Writing a resume can sometimes be a difficult undertaking, but doing it well is vital to ensuring you even get considered for an interview, let alone the job itself. As such, any job seeker will need to put as much care and effort into their resume as possible, so that they not only get a second look, but stand out as exceptional among all candidates.
Here are four great ways to make sure hiring managers don't gloss over your resume:
1) Keep an eye on keywords
When applying to any job, it's always a good idea to try to mirror the language in the listing to make sure descriptions of your qualifications match what companies say they're looking for, according to Indeed. It may feel like a bit of a shortcut, but hiring managers usually idealize candidates who seem to understand what the employer wants, so using the keywords you've identified can help you stand out.
2) Look for inspiration
Another great way to make sure your resume goes above and beyond expectations is to look online for some examples of really good resumes that are specific to your field or even the kind of position you're applying for, Indeed added. Whether you're simply copying a successful format or finding new ways you can list your accomplishments, cribbing from successful applicants in your field can go a long way.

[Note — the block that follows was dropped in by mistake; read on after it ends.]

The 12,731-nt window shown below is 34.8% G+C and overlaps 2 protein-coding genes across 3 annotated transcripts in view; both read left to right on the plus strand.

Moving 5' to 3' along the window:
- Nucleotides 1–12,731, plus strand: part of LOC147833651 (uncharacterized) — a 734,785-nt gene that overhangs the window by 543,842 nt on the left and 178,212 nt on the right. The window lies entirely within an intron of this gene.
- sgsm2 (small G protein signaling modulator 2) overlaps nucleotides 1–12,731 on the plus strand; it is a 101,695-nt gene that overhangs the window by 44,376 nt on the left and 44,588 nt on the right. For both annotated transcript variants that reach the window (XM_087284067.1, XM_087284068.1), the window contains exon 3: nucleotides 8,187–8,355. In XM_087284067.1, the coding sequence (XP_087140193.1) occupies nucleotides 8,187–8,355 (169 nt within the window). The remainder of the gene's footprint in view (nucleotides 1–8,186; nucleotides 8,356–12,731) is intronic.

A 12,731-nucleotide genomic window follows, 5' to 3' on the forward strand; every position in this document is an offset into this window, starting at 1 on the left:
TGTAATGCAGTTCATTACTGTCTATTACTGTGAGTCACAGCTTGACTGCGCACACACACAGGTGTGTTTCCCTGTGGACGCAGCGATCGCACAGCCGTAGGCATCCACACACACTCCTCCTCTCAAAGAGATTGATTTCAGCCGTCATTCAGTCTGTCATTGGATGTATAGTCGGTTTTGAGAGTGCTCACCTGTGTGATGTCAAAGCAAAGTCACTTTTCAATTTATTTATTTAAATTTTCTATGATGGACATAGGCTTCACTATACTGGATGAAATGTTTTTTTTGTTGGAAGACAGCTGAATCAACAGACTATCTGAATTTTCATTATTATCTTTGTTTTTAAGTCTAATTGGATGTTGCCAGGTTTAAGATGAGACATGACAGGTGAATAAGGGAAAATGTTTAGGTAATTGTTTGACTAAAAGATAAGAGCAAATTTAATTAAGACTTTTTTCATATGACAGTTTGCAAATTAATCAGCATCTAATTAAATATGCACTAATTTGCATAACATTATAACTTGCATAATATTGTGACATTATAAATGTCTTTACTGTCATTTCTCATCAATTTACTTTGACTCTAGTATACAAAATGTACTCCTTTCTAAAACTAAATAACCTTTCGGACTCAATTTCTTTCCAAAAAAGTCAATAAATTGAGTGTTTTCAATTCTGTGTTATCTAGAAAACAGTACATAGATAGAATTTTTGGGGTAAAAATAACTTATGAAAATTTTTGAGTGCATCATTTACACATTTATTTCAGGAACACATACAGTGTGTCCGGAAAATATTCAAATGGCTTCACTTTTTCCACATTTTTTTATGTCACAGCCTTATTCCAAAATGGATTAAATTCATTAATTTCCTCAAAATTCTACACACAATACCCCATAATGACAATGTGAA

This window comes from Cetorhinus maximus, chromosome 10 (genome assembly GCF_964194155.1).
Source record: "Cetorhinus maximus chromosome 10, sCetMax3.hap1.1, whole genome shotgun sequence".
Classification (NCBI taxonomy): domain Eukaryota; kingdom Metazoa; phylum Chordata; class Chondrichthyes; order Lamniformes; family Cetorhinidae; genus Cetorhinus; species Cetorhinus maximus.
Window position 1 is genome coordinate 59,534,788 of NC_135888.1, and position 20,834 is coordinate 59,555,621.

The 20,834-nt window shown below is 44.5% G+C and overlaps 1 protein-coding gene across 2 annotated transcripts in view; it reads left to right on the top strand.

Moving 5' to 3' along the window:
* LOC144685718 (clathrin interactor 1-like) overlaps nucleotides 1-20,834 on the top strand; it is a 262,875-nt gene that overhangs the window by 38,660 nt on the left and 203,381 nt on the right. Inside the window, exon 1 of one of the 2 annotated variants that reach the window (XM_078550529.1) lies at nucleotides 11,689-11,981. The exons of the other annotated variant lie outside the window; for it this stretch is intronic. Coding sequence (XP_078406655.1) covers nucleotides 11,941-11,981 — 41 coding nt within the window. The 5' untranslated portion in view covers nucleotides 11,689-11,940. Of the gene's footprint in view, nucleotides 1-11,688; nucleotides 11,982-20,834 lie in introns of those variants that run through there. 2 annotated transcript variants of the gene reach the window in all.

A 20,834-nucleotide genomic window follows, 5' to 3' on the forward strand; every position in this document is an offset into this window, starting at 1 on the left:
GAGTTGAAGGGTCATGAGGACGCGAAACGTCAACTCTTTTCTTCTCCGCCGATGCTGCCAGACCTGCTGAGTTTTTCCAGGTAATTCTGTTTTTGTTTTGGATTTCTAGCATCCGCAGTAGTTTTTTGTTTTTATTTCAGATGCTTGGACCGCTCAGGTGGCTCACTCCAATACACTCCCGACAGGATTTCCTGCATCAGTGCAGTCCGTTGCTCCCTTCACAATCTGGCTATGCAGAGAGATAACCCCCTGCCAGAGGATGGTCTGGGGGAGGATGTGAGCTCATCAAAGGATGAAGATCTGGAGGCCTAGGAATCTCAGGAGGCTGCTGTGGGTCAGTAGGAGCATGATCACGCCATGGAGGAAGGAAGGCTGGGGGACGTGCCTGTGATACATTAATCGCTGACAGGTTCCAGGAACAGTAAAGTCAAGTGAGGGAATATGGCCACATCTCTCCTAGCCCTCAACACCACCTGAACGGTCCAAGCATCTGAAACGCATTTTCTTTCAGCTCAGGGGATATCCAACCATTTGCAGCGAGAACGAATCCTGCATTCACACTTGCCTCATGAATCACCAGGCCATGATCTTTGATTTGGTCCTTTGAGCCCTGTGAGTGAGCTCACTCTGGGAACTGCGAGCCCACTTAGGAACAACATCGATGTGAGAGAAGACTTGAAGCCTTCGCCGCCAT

3) Put the important stuff first
Even if you don't have a ton of work experience in your chosen field - for instance, if you're a recent college graduate - it's vital to put the most pertinent information as high up in your resume as you can, according to Forbes. Most hiring managers are only going to spend a few seconds each glancing at the potentially dozens or more resumes they receive, so you need something close to the top of the document that will do more to grab their attention.
4) Quantify your accomplishments when you can
It's one thing to list a few things you've achieved, but when you can be specific about those details, you're more likely to impress a hiring manager, according to the American Society of Mechanical Engineers. For instance, instead of saying you helped improve your company's sales totals, get into the specifics, such as saying you boosted sales an average of 10% per year over your time there. Likewise, it's better to say you worked with "dozens" of clients instead of "many."
Perhaps one of the best tips for any job seeker is to rewrite the resume for every job they apply to, and check the edited document carefully every time they do. That kind of extra attention to detail could help you catch a typo or grammatical error that might lead a hiring manager to overlook your qualifications. Giving every document you pass along to a hiring manager as part of the application process two or three close readings before hitting "send" is vital.
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